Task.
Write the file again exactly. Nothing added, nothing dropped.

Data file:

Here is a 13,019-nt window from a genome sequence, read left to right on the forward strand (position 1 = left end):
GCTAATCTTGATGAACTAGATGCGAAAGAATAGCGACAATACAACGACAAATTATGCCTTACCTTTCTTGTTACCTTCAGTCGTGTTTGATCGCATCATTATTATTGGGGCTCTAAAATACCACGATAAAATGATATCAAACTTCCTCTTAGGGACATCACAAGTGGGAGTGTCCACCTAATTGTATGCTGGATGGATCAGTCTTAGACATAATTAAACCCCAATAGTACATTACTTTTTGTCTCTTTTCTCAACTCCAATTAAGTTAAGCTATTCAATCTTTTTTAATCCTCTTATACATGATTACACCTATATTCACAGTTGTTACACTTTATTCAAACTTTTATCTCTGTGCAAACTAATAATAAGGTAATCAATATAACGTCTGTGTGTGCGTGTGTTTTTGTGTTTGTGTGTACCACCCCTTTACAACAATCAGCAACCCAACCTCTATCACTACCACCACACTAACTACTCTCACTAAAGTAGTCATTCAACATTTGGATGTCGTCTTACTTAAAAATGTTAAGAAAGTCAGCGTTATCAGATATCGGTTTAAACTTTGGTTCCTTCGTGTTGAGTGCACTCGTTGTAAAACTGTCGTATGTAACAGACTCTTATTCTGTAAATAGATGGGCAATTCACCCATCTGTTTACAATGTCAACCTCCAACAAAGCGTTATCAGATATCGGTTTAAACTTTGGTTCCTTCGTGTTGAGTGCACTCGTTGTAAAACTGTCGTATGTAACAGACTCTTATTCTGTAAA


Here is a 13,019-nt window from a genome sequence, read left to right on the forward strand (position 1 = left end):
GCTAATCTTGATGAACTAGATGCGAAAGAATAGCGACAATACAACGACAAATTATGCCTTACCTTTCTTGTTACCTTCAGTCGTGTTTGATCGCATCATTATTATTGGGGCTCTAAAATACCACGATAAAATGATATCAAACTTCCTCTTAGGGACATCACAAGTGGGAGTGTCCACCTAATTGTATGCTGGATGGATCAGTCTTAGACATAATTAAACCCCAATAGTACATTACTTTTTGTCTCTTTTCTCAACTCCAATTAAGTTAAGCTATTCAATCTTTTTTAATCCTCTTATACATGATTACACCTATATTCACAGTTGTTACACTTTATTCAAACTTTTATCTCTGTGCAAACTAATAATAAGGTAATCAATATAACGTCTGTGTGTGCGTGTGTTTTTGTGTTTGTGTGTACCACCCCTTTACAACAATCAGCAACCCAACCTCTATCACTACCACCACACTAACTACTCTCACTAAAGTAGTCATTCAACATTTGGATGTCGTCTTACTTAAAAATGTTAAGAAAGTCAGCGTTATCAGATATCGGTTTAAACTTTGGTTCCTTCGTGTTGAGTGCACTCGTTGTAAAACTGTCGTATGTAACAGACTCTTATTCTGTAAATAGATGGGCAATTCACCCATCTGTTTACAATGTCAACCTCCAACAAAGCGTTATCAGATATCGGTTTAAACTTTGGTTCCTTCGTGTTGAGTGCACTCGTTGTAAAACTGTCGTATGTAACAGACTCTTATTCTGTAAA